The Cornwall Consensus

It is the name that the G7, Germany, Canada, the United States, France, Italy, Japan and the United Kingdom, the seven richest countries in the West, have given to the document in which experts, after an extensive process of analysis and consultation, they answer the question of how economies can be more resistant to external shocks. As we inevitably face significant risks, as the coronavirus pandemic shows, new global governance mechanisms are required, which make cooperation and collective action possible.

There are seven recommendations that will be presented to the G20 at the end of the month. One is to make and finance plans to deal with pandemics, such as strategies to develop and equitably distribute vaccines. To achieve this mission, public and private funding is required to enable research and development. The second is to accelerate the circular economy and actions that combat global warming. The third is to prevent cyber attacks, establish a global system of digital governance, but also generate competition, combat monopolies in that area and create a fair tax system that captures the wealth that is being generated. The fourth is to promote drug trade and patent reforms, as well as avoid export subsidies from large economies.

The fifth is to increase investment in the post-pandemic period, accelerate the green transition and establish minimum taxes on global and digital companies. The sixth is to broaden the spectrum of well-being measurements, not limit them to the Gross Domestic Product, to also consider indicators of health, labor, gender and inclusion of minorities. The seventh is to establish coordination mechanisms and emergency plans to guarantee distribution chains and the provision of critical goods for the economy, such as conducting seminars and essential minerals.

The new consensus is different from that of Washington in the sense that it does not consider globalization as an always positive force, which with the opening of markets, financial and goods, will generate prosperity and stability for all. Important risks are recognized and the need for effective governance is assumed, in which the richest countries assume a large part of the responsibility for financing in several crucial aspects, such as medicines, so that intellectual property recognizes that knowledge is a process of collective creation. The concept of international solidarity is deepened, so that innovation is shared with all nations. In general, an active state is proposed to generate innovation that allows reaching goals of public interest.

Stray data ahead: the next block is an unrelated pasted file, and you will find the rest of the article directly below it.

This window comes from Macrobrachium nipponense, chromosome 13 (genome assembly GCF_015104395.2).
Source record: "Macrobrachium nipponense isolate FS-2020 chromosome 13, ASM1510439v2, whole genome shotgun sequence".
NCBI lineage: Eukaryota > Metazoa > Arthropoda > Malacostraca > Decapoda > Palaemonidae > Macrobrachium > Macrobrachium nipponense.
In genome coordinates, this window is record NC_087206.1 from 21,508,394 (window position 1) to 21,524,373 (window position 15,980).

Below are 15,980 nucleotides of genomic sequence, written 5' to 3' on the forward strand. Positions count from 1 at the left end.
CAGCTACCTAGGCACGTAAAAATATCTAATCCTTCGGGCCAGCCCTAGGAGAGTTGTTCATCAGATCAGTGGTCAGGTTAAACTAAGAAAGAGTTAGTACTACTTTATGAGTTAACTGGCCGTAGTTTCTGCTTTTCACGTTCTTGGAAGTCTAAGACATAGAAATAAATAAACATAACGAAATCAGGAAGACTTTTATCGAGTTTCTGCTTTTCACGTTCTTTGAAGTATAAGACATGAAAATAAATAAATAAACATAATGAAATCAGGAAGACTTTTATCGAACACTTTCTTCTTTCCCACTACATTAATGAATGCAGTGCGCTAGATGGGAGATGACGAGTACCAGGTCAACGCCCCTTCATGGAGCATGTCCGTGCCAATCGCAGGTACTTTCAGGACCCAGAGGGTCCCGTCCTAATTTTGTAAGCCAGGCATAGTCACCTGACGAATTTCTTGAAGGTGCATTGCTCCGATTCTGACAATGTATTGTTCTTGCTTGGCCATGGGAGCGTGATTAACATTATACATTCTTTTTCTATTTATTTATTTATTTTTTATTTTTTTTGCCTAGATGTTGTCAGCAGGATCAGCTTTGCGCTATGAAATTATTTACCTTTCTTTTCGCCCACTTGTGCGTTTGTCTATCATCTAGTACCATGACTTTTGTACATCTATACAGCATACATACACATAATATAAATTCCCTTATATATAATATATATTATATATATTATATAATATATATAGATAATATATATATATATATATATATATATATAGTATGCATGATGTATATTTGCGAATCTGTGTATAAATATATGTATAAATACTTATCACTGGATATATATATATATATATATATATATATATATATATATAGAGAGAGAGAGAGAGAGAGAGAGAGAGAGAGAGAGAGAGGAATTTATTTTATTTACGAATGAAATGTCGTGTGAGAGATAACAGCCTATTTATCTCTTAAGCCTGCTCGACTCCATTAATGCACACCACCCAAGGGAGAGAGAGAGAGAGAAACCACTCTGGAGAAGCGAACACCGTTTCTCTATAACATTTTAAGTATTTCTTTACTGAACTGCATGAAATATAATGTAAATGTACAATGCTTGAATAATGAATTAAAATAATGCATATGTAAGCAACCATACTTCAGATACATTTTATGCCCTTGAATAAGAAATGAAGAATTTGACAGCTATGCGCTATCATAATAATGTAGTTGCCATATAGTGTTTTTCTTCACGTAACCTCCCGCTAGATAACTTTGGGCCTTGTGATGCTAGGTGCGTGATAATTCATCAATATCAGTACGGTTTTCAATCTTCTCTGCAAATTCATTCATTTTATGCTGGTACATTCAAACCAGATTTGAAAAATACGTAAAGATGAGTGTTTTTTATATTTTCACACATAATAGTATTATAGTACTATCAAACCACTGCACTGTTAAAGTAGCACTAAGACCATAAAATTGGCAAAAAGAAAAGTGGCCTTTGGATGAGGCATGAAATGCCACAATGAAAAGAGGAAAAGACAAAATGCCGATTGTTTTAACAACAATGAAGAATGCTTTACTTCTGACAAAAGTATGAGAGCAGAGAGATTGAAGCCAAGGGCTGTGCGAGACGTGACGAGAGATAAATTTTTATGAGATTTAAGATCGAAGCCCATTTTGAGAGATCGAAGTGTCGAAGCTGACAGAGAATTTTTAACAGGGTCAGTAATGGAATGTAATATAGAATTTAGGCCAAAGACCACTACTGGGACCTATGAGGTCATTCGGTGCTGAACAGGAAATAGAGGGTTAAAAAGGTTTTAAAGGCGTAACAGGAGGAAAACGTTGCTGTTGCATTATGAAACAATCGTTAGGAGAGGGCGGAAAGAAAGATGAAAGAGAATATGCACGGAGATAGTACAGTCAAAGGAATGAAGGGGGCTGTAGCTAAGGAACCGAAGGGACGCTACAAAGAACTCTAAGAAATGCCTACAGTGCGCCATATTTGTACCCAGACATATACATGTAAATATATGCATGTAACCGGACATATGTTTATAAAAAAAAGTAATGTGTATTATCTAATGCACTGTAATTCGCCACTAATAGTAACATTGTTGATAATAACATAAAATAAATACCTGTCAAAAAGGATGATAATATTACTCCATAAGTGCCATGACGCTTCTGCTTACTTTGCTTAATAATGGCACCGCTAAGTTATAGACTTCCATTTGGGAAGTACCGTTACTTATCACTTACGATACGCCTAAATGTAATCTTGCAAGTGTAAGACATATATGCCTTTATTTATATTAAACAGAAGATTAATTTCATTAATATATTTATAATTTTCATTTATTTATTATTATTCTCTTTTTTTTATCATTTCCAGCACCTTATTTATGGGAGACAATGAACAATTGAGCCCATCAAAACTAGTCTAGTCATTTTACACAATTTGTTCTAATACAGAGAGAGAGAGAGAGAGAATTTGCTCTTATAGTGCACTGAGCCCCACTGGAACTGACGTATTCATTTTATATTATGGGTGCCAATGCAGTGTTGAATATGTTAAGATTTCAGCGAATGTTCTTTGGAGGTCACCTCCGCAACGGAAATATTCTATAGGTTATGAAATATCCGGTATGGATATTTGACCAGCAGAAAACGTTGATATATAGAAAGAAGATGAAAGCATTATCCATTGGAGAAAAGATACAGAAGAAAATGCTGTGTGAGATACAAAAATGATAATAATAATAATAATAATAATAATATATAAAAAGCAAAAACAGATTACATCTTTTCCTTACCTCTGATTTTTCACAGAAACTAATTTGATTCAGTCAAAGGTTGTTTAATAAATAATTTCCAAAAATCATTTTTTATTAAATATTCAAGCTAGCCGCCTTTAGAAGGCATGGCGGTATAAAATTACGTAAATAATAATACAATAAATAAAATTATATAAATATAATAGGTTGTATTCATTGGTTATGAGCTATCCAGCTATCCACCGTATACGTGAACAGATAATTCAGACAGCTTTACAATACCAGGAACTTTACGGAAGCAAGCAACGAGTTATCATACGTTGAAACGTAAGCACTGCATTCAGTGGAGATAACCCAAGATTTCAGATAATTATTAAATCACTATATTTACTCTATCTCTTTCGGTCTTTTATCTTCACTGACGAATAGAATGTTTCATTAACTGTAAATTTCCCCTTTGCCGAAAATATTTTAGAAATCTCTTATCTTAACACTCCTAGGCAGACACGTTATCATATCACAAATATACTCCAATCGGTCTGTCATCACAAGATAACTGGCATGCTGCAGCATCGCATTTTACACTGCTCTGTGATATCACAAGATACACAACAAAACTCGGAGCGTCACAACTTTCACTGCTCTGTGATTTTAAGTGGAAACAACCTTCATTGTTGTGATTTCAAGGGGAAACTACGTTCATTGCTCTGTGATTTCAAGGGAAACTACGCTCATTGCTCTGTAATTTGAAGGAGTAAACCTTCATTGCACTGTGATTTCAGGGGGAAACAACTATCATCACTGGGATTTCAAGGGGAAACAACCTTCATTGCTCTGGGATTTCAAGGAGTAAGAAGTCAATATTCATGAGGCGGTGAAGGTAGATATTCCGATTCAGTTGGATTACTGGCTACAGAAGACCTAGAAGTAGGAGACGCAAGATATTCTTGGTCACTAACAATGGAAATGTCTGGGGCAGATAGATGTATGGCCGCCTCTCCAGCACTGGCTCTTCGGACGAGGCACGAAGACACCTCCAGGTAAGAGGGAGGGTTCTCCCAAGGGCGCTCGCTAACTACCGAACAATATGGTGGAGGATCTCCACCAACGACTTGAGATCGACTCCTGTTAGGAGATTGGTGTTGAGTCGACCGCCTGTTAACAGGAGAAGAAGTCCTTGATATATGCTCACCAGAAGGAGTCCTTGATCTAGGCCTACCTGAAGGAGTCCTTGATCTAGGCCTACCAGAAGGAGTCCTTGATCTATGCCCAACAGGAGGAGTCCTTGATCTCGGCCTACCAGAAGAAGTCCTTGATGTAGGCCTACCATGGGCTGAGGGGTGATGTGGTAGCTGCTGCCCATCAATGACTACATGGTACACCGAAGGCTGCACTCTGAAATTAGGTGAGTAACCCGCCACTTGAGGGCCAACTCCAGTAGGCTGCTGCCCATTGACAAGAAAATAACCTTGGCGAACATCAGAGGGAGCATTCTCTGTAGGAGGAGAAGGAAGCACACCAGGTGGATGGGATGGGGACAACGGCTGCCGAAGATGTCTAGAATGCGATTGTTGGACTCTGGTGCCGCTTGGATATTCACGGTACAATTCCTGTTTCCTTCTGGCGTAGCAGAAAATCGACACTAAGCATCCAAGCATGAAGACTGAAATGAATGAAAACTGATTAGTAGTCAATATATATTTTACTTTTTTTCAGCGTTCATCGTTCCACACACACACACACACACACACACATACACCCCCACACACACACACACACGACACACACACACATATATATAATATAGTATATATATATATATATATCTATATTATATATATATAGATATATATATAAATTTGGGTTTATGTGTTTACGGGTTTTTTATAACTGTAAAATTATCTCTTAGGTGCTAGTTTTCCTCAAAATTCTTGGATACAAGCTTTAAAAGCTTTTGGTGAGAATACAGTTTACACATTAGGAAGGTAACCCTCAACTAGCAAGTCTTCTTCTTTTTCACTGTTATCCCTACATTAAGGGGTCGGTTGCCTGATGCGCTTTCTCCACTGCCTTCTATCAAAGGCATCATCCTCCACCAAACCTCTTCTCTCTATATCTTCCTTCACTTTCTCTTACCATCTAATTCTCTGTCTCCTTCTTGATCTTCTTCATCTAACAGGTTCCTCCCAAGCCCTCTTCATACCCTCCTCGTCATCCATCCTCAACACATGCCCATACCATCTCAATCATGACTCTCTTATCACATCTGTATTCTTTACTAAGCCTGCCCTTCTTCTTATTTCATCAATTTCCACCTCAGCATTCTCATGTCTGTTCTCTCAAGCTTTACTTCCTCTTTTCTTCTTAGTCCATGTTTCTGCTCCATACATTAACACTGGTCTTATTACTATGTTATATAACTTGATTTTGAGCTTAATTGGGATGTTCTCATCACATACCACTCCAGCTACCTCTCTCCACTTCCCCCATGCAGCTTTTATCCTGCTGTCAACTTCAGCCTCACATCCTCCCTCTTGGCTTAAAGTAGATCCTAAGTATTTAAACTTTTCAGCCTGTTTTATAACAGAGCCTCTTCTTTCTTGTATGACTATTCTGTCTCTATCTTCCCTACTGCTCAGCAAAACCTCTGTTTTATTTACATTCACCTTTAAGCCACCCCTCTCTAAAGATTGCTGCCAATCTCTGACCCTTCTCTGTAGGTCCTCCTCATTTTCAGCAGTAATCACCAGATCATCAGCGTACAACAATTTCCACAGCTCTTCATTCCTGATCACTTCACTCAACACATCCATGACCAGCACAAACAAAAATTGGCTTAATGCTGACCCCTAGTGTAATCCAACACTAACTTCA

It is clear that humanity is going to face new shocks similar to the financial crisis of 2008 and the coronavirus, which deepened inequality and affected the quality of life of millions of people, so actions are required to prevent them and act accordingly. weather. This is important to reduce the costs of acute risks, such as pandemics, or financial crises, but action is also required to address chronic risks, such as deepening income inequality or climate change. From the discussion, concrete, short-term agreements have to be derived, such as guaranteeing vaccination in developing nations, which continue to lag behind, specifying global minimum tax agreements for corporations and digital companies, as well as generating research and funding funds. development, financed by the G7 countries, on medical and climate issues, under schemes in which intellectual property and knowledge are shared.

Twitter: @vidallerenas

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Guest column

A graduate in Economics from the Instituto Tecnológico Autónomo de México (ITAM), he has a Master’s Degree in Public Policy and Management from the University of Essex, United Kingdom and a Doctorate in Public Administration and Management from the University of York.

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